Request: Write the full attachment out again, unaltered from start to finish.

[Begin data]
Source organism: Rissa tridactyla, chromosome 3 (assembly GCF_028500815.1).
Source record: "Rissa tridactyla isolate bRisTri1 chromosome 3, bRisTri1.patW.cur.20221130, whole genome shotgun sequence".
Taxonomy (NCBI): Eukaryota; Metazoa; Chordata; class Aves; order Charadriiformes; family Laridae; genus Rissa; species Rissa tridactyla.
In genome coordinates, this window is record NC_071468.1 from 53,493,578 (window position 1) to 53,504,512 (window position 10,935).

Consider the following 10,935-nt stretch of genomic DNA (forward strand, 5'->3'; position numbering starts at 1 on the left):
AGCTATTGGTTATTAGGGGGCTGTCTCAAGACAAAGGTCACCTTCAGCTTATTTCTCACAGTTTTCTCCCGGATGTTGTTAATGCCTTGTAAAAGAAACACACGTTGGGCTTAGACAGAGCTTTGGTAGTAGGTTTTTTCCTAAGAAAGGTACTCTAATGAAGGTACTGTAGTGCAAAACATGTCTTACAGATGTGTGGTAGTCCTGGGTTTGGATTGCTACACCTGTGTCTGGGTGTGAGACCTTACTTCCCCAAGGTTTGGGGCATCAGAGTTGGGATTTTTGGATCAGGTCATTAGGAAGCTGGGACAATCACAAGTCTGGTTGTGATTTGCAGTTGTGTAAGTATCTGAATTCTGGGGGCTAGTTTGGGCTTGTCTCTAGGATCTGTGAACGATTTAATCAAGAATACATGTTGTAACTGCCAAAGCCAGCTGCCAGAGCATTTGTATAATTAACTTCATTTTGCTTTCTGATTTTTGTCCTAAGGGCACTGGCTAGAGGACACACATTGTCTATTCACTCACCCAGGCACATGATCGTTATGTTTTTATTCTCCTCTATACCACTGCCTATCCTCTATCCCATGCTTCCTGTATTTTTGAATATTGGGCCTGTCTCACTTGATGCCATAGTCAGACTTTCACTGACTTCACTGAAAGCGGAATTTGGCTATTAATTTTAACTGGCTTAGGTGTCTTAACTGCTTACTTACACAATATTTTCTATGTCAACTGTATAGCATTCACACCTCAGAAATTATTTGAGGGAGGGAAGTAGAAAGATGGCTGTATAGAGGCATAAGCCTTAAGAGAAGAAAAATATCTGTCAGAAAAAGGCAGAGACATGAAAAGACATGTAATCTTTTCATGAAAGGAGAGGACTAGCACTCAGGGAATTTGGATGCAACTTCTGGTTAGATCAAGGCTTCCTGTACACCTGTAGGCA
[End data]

Source organism: Rissa tridactyla, chromosome 3 (assembly GCF_028500815.1).
Source record: "Rissa tridactyla isolate bRisTri1 chromosome 3, bRisTri1.patW.cur.20221130, whole genome shotgun sequence".
Taxonomy (NCBI): Eukaryota; Metazoa; Chordata; class Aves; order Charadriiformes; family Laridae; genus Rissa; species Rissa tridactyla.
In genome coordinates, this window is record NC_071468.1 from 53,493,578 (window position 1) to 53,504,512 (window position 10,935).

Consider the following 10,935-nt stretch of genomic DNA (forward strand, 5'->3'; position numbering starts at 1 on the left):
AGCTATTGGTTATTAGGGGGCTGTCTCAAGACAAAGGTCACCTTCAGCTTATTTCTCACAGTTTTCTCCCGGATGTTGTTAATGCCTTGTAAAAGAAACACACGTTGGGCTTAGACAGAGCTTTGGTAGTAGGTTTTTTCCTAAGAAAGGTACTCTAATGAAGGTACTGTAGTGCAAAACATGTCTTACAGATGTGTGGTAGTCCTGGGTTTGGATTGCTACACCTGTGTCTGGGTGTGAGACCTTACTTCCCCAAGGTTTGGGGCATCAGAGTTGGGATTTTTGGATCAGGTCATTAGGAAGCTGGGACAATCACAAGTCTGGTTGTGATTTGCAGTTGTGTAAGTATCTGAATTCTGGGGGCTAGTTTGGGCTTGTCTCTAGGATCTGTGAACGATTTAATCAAGAATACATGTTGTAACTGCCAAAGCCAGCTGCCAGAGCATTTGTATAATTAACTTCATTTTGCTTTCTGATTTTTGTCCTAAGGGCACTGGCTAGAGGACACACATTGTCTATTCACTCACCCAGGCACATGATCGTTATGTTTTTATTCTCCTCTATACCACTGCCTATCCTCTATCCCATGCTTCCTGTATTTTTGAATATTGGGCCTGTCTCACTTGATGCCATAGTCAGACTTTCACTGACTTCACTGAAAGCGGAATTTGGCTATTAATTTTAACTGGCTTAGGTGTCTTAACTGCTTACTTACACAATATTTTCTATGTCAACTGTATAGCATTCACACCTCAGAAATTATTTGAGGGAGGGAAGTAGAAAGATGGCTGTATAGAGGCATAAGCCTTAAGAGAAGAAAAATATCTGTCAGAAAAAGGCAGAGACATGAAAAGACATGTAATCTTTTCATGAAAGGAGAGGACTAGCACTCAGGGAATTTGGATGCAACTTCTGGTTAGATCAAGGCTTCCTGTACACCTGTAGGCA